What is it that we have not understood? What are the questions deep within us that we never have the courage to ask?
Why are we not fulfilled? Why are we restless and anxious much of the time? Why do we crave distractions in phones, TV and alcohol?
Here’s a question: what medical schools are incorporating Roblox into their curriculum?
Interested readers can get back to me, but in the meantime I’m guessing none. At best, very few. And instead of “medical schools” feel free to insert kind of “healthcare institutions/organization” that is interested in educating or training – which is to say, all of them. By way of contrast, I was intrigued by the collaboration between Roblox and The Parsons School of Design.
Perhaps you don’t know about Roblox, a creator platform whose vision is “to reimagine the way people come together to create, play, explore, learn, and connect with one another.” As their website says: “We don’t make Roblox. You do.” It claims to have almost 10 million developers using its platform, hosting some 50 million “experiences.”
On March 25th, 1971, the Pakistani army launched Operation Searchlight, a military campaign to brutally suppress a Bengali nationalist movement.
The roots of the genocide lie in the parting gift British rulers gave to the Indian subcontinent at the time of independence in 1947. British controlled India was separated into Hindu majority India and Muslim majority Pakistan. But because there were two dense non-contiguous Muslim majority areas in British controlled India, the muslim majority country of Pakistan was divided into East and West Pakistan.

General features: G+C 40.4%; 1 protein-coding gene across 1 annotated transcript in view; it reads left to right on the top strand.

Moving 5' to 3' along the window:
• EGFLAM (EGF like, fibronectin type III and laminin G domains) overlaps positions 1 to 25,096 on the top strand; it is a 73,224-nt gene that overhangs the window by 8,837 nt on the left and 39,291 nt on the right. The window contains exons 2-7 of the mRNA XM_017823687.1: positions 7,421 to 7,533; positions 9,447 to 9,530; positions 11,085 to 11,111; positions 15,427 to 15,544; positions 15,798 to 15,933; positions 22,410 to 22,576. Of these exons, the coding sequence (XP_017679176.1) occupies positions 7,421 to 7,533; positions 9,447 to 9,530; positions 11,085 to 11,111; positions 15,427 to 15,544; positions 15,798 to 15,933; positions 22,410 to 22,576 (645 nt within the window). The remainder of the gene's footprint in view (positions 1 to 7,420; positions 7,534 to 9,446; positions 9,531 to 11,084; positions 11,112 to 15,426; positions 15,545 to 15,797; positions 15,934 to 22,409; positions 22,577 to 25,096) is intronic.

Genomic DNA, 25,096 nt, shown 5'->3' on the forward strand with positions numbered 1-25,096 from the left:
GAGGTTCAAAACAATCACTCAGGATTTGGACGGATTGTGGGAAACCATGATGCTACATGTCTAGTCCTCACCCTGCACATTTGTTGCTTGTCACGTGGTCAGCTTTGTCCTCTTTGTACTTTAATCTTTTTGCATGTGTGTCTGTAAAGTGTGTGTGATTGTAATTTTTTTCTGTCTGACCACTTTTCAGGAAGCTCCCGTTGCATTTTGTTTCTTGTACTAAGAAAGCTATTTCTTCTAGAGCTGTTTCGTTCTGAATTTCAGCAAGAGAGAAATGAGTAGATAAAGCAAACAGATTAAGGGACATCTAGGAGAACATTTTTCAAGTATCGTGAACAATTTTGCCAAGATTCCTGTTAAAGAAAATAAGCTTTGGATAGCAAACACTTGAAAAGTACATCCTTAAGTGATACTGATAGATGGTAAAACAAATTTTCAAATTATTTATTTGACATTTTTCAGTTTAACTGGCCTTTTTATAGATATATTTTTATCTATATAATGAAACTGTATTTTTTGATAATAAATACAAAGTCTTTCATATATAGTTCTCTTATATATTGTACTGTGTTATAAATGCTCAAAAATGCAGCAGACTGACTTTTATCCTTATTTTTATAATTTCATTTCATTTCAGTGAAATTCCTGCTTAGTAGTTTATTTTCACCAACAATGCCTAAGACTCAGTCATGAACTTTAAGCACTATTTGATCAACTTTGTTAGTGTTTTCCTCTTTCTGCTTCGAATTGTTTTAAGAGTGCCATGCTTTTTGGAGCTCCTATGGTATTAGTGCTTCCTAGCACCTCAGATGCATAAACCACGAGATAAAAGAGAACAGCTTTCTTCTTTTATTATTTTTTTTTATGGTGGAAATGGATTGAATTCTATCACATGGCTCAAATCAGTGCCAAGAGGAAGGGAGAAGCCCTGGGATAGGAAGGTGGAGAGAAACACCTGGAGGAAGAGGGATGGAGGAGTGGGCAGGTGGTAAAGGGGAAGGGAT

East and West Pakistan were linked by religion, but little else. East Pakistan was culturally Bengali, and had much more in common with Bengali Hindus than Muslims in West Pakistan. While Bengalis took pride in their culture and language, West Pakistani’s looked down on the Bengali’s because it was deemed to be too influenced by Hindu culture. While Bengali muslims may have identified themselves with Pakistan’s islamic project, by the 1970s many in East Pakistan had given priority to their Bengali ethnicity over their religious identity, desiring a society more in accordance with Western principles of secularism and democracy. A growing opposition in East Pakistan strongly objected to the Islamist paradigm being imposed the West Pakistani state.
But West Pakistan controlled the military, and formed much of the ruling elite after the partition in 1947. In a move designed to send a message to Bengali speaking East Pakistani’s , the founding father of Pakistan, Muhammad Jinna even made Urdu the national language of all of Pakistan, and branded those opposed as enemies of the State.
Recent regulations have mandated the use of HL7 FHIR APIs (application programming interfaces) to share health data. The regs apply to healthcare providers, payers, and technology developers who participate in federal programs. Many incumbent healthcare organizations are viewing these mandates as a compliance burden. That’s short-sighted. We recommend a more opportunistic POV.
APIs facilitate the sharing of health data across different devices and platforms. By adopting APIs, healthcare organizations can transform themselves from traditional service providers into powerful platforms that can connect patients, providers, and other stakeholders in new and innovative ways.